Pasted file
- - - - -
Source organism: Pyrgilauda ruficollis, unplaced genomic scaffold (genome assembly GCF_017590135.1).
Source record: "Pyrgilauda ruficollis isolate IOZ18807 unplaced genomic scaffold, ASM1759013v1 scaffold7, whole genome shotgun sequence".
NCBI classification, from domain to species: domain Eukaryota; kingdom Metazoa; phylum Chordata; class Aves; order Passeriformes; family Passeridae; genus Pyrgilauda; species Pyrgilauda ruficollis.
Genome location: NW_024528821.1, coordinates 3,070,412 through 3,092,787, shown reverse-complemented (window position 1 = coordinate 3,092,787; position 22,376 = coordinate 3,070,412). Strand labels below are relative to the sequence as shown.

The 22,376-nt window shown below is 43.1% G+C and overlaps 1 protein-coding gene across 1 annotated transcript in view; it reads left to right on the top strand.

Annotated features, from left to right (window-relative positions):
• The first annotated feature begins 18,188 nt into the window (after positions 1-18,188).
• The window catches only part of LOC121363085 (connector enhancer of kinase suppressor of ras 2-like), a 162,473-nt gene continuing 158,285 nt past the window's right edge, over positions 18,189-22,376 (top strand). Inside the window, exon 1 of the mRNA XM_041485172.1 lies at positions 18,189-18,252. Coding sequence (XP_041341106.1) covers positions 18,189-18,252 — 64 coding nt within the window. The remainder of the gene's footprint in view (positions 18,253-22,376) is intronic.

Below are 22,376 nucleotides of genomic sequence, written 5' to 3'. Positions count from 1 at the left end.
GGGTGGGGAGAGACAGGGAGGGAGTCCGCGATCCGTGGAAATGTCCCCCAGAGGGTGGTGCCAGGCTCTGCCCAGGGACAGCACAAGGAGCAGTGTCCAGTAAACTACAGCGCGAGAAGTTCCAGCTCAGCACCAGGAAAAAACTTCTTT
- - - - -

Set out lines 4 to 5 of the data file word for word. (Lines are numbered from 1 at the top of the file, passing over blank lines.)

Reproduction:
Genome location: NW_024528821.1, coordinates 3,070,412 through 3,092,787, shown reverse-complemented (window position 1 = coordinate 3,092,787; position 22,376 = coordinate 3,070,412). Strand labels below are relative to the sequence as shown.

The 22,376-nt window shown below is 43.1% G+C and overlaps 1 protein-coding gene across 1 annotated transcript in view; it reads left to right on the top strand.